Persistent dysfunction of regenerated endothelium after balloon angioplasty of rabbit iliac artery.
This study investigated the vasodilator function of endothelium that regenerated after balloon angioplasty and the relation of this function to the extent of vascular injury and to subsequent intimal proliferation. Balloon angioplasty was performed in the left iliac artery of 47 New Zealand White rabbits. Vascular responses were examined in vitro 2 and 4 weeks after a "severe" injury (3.0-mm balloon) or a "moderate" injury (2.5-mm balloon). Both degrees of balloon injury caused complete endothelial denudation. Endothelial regrowth 2 weeks after either injury was confirmed histologically. Although the regenerated cells had irregular sizes and polygonal shapes and lacked the typical alignment in the direction of blood flow, immunocytochemical staining for factor VIII-related antigen identified these cells as endothelium. To study the vasodilator function of regenerated endothelium, rings of balloon-injured and control (contralateral) iliac arteries were suspended in organ chambers for recording of isometric force. Endothelium-dependent relaxation of balloon-injured vessels to acetylcholine and to the calcium ionophore A23187 were reduced at 2 and at 4 weeks after severe injury. After moderate injury, endothelium-dependent relaxations to these agents were reduced at 2 weeks but had normalized by 4 weeks. Endothelium-independent relaxation to sodium nitroprusside, however, was preserved in all study groups. Morphometric analysis revealed an inverse correlation between the degree of intimal thickening and maximal relaxation to acetylcholine (r = 0.45, p less than 0.01). Thus, there is a persistent attenuation of receptor- and nonreceptor-mediated endothelium-dependent relaxations after arterial injury. The regenerated cells have an altered morphological appearance, but staining for factor VIII-related antigen confirms their endothelial origin. The degree and duration of endothelial dysfunction depends on the severity of the initial injury and is related to the extent of intimal thickness.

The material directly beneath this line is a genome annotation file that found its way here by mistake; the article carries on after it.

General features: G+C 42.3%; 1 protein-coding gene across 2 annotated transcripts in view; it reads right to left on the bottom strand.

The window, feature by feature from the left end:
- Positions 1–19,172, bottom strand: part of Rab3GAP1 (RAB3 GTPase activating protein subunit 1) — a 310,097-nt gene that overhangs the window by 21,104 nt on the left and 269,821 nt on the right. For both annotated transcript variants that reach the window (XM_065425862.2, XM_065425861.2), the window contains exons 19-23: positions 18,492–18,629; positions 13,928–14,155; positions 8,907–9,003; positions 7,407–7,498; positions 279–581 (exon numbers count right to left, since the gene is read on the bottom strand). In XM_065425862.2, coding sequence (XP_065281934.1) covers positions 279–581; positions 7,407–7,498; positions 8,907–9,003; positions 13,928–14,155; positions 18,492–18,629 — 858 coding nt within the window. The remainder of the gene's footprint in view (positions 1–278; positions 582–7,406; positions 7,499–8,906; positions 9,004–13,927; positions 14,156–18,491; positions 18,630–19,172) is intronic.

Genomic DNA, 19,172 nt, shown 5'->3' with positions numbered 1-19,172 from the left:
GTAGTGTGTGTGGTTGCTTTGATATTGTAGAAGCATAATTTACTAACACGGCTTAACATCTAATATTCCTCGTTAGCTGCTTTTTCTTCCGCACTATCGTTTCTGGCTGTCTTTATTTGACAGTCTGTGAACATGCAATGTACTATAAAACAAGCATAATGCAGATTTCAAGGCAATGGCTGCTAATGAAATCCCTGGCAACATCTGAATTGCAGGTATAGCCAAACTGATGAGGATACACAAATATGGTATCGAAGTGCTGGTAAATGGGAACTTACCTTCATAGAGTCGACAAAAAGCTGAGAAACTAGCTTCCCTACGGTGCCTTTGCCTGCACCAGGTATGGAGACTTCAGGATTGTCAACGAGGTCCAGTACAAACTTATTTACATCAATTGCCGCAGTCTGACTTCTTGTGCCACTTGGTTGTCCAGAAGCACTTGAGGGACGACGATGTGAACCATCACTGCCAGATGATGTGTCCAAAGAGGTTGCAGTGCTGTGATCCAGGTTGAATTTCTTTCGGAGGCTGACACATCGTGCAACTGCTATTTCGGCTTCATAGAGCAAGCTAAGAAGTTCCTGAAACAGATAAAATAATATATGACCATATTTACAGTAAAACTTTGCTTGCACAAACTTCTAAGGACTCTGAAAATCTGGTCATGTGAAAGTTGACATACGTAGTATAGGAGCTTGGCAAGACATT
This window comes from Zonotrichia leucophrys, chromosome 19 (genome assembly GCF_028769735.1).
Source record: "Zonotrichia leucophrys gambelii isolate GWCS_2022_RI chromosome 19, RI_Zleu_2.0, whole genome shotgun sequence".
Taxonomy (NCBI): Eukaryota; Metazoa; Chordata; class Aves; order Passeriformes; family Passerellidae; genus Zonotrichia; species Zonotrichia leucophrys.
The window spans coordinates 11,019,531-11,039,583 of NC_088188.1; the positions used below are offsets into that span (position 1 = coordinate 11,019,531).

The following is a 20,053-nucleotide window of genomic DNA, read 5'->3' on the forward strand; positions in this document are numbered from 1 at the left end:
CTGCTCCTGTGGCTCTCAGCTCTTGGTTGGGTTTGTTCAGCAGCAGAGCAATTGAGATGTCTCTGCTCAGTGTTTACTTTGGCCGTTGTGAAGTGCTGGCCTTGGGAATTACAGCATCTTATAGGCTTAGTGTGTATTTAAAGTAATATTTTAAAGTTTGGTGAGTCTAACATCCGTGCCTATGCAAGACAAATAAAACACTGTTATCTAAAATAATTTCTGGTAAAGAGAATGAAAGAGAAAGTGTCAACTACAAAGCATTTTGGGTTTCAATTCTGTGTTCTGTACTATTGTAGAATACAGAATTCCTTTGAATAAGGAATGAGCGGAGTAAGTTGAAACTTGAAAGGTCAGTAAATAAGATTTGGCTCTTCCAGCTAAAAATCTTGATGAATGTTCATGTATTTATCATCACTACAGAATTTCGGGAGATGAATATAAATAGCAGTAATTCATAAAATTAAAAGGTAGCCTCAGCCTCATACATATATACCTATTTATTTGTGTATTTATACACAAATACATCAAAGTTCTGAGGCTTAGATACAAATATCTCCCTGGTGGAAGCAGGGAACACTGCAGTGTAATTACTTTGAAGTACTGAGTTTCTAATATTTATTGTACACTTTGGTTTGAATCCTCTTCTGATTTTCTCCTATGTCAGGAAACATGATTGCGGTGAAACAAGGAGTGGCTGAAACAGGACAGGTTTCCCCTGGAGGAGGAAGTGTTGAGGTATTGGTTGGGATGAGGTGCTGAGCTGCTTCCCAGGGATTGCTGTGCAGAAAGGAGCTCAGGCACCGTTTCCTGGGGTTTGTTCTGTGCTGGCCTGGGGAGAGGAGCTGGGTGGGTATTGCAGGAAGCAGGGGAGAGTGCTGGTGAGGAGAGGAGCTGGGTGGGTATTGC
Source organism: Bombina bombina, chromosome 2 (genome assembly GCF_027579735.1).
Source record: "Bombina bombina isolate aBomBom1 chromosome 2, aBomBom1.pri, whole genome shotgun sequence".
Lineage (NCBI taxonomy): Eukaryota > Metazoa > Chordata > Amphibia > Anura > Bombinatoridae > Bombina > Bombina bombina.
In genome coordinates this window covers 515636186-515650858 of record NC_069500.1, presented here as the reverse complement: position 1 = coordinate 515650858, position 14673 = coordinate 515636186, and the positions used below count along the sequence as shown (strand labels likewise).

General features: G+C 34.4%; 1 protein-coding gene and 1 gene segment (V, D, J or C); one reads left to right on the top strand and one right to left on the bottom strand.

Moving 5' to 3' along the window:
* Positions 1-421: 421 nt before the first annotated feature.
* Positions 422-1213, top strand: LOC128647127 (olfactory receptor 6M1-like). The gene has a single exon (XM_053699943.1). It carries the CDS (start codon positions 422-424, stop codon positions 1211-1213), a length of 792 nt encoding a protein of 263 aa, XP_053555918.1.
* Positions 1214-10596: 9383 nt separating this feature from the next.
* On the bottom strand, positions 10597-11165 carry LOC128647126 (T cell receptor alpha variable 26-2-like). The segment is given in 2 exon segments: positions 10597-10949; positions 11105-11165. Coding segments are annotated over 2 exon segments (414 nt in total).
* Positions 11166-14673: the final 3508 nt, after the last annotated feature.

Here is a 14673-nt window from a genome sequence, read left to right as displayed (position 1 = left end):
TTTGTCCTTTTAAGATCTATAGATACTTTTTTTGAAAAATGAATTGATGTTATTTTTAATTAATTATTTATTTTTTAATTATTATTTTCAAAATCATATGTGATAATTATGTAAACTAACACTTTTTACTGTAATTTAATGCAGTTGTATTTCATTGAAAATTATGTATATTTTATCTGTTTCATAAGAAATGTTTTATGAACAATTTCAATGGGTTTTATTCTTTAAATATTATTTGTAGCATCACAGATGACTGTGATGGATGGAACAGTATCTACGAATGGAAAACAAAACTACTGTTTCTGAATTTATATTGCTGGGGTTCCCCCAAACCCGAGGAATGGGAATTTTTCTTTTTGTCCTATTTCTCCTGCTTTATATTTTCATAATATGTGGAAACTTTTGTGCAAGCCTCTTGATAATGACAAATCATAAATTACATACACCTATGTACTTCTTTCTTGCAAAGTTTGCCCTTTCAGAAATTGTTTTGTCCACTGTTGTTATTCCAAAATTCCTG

- Copyright © 1990 by American Heart Association